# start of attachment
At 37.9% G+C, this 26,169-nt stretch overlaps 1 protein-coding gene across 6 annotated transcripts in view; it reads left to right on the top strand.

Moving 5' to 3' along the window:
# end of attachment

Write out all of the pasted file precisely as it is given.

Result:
At 37.9% G+C, this 26,169-nt stretch overlaps 1 protein-coding gene across 6 annotated transcripts in view; it reads left to right on the top strand.

Moving 5' to 3' along the window: